Adtech has been a persistent trend in the media business for years now: the idea here is to use smart data science and new tools to identify users on the web and serve them more targeted advertising relevant to their interests. More emergent now is the concept of marketing tech, or “martech” — which aims to do the same for the marketers of the world.

ActionIQ sits specifically in marketing “activation,” meaning the executing part that comes between planning a campaign and trying to figure out how effective that campaign actually was.

You could argue that in some regard it is perhaps the most important part of that sequence, and will be the part that will, longer term, make marketing a more accountable discipline overall (and in turn make ActionIQ and companies like it, which include Marketo, more valuable).

ActionIQ is part of another trend that is worth watching, which is the idea of taking tools created by and for engineers and data scientists, and making them more usable by “normals,” in this case, marketeers. Others in the field of marketing that have tapped this idea include Origami Logic, and Clari in the world of sales.

“We don’t really have direct competitors who can handle the scale and complexity of large datasets that the world’s best brands are trying to wrangle,” Argyros said. “There are companies who are trying to solve this for specific e-commerce companies, or smaller and less complex clients, but we really compete with corporate internal IT departments. And building in house is very hard to do due to the immense amount of engineering talent required, which most companies (unless you are Amazon, Facebook, etc.) do not have access to. We give them access to the best engineers in the world through our product.”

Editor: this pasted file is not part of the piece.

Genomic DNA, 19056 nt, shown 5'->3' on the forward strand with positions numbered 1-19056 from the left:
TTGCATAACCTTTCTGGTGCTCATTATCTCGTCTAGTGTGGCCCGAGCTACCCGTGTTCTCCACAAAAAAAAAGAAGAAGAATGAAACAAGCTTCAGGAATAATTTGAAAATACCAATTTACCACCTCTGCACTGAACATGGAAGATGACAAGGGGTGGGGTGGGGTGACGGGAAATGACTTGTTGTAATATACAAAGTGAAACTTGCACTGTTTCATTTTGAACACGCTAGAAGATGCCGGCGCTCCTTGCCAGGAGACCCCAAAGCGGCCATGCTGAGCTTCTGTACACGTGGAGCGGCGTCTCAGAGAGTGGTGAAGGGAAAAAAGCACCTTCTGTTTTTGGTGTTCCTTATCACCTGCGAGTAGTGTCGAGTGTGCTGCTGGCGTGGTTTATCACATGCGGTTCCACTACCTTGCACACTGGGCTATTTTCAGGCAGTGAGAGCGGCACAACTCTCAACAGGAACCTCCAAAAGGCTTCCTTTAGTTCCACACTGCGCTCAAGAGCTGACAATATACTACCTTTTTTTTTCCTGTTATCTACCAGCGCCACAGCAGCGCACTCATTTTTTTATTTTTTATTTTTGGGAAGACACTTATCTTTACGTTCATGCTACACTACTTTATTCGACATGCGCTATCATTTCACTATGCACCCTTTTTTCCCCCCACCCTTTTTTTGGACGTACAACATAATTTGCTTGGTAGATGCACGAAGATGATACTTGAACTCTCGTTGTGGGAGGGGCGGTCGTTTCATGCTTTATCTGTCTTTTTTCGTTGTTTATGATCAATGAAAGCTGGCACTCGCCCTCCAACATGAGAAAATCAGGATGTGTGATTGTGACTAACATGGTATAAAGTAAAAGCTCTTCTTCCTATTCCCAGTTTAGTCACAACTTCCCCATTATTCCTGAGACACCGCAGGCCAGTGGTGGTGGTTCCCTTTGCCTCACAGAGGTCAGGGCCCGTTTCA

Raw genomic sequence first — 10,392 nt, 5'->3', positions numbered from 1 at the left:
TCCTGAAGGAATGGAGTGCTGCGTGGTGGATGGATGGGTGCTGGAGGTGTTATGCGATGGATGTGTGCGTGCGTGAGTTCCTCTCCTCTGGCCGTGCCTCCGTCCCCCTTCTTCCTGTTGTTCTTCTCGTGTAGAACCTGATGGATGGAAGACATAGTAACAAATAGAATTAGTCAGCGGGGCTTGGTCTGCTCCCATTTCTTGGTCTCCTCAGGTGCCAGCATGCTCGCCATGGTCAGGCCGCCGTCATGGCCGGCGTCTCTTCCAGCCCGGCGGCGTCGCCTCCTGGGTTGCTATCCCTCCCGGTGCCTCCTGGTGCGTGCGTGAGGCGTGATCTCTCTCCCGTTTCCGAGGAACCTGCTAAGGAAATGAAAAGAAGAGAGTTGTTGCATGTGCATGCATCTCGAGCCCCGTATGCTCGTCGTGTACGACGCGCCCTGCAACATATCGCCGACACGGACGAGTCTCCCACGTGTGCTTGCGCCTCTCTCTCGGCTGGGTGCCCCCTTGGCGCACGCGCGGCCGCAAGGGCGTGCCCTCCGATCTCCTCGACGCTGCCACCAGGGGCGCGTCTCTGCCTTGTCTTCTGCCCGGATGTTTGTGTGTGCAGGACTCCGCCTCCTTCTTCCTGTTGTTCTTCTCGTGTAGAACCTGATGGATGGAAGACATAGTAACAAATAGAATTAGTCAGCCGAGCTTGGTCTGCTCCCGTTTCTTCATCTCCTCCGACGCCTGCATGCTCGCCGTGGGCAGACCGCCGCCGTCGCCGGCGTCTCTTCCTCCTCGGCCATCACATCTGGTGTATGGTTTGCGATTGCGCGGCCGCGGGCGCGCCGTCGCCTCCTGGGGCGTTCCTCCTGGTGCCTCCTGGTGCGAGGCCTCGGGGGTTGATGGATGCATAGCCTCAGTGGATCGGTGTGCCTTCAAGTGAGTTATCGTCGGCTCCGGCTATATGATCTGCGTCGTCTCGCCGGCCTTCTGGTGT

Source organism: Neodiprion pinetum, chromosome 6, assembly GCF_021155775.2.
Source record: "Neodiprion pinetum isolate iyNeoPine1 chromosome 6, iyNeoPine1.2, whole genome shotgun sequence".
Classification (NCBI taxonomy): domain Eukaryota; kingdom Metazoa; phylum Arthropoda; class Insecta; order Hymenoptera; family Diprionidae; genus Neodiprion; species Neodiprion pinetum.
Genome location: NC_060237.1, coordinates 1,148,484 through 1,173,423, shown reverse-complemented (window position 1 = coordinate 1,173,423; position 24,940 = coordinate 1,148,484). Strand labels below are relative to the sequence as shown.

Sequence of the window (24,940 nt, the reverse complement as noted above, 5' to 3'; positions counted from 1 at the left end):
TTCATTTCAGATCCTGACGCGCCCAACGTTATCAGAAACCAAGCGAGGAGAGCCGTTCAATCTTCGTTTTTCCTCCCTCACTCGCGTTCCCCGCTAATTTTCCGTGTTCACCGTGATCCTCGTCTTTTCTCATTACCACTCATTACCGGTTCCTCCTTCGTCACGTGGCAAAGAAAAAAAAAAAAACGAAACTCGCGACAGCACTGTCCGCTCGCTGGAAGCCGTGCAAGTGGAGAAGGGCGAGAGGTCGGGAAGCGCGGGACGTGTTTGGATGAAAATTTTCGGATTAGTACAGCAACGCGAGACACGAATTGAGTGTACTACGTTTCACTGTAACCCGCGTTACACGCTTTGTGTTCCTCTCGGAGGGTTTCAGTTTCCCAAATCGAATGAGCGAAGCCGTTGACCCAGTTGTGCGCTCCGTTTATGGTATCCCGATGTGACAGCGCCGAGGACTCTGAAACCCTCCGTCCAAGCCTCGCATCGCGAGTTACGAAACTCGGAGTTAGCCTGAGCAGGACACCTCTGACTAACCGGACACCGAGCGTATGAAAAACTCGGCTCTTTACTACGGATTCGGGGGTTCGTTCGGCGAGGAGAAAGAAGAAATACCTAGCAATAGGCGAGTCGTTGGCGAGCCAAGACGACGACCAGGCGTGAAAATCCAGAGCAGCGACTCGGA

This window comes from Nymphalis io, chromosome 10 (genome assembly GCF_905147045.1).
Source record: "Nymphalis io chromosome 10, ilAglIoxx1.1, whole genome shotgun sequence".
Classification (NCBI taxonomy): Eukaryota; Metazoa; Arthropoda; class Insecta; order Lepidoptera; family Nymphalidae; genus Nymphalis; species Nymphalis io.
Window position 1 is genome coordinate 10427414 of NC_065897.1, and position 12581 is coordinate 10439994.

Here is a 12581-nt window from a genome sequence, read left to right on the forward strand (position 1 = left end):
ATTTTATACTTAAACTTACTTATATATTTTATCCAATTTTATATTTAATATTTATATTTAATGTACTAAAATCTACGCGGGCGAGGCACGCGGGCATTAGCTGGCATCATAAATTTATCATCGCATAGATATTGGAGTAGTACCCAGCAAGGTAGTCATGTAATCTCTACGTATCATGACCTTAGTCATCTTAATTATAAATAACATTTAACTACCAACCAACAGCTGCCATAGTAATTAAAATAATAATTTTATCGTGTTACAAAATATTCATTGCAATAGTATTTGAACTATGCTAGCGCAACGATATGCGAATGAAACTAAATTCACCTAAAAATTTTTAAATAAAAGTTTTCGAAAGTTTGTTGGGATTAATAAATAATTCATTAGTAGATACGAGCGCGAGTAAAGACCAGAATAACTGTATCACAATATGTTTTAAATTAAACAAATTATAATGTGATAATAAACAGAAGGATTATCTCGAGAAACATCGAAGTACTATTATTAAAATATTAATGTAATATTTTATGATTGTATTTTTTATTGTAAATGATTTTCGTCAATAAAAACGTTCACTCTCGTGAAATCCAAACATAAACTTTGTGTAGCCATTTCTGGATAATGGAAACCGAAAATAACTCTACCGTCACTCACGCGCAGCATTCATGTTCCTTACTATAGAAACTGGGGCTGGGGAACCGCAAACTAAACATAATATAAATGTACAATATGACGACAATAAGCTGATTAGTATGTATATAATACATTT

The company is not commenting on its valuation. Argyros describes it as a “significant increase” compared to its Series A. The company has now raised $45 million to date.


News Source = techcrunch.com

Intuit’s Turbo wants to help you better understand your financial health

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Few companies have more data about the financial health of individuals in the U.S. than Intuit, thanks to its TurboTax, Mint and QuickBooks tools. For the longest time, though, the company didn’t bring these tools together. That’s slowly starting to change however, as the company is realizing that in this new age of machine learning, it’s this kind of data that allows it to offer a range of new products for its users. One of the first of these is Turbo, a new service that allows you to go beyond your credit score to better understand your financial health (and that will allow Intuit to run a more efficient and hyper-targeted partner platform for connecting its users with lenders and other financial institutions).

The company unveiled Turbo at the Money 20/20 conference today and plans to make it widely available in January 2018, once the next tax season opens up.

As Intuit’s executive VP and GM of its consumer group Dan Wernikoff told me, the company did a lot of testing and experimenting since it first announced its plan of turning TurboTax into more of a platform last year. “So we decided to launch an application that would help people with their finances — but do it very passively,” he told me. The result of this is Turbo, which brings together your data from TurboTax and the aggregate data of millions of Mint users to help you get a better idea of your financial health. “There’s never been a connection between [TurboTax and Mint] — that was a lost opportunity,” Wernikoff added.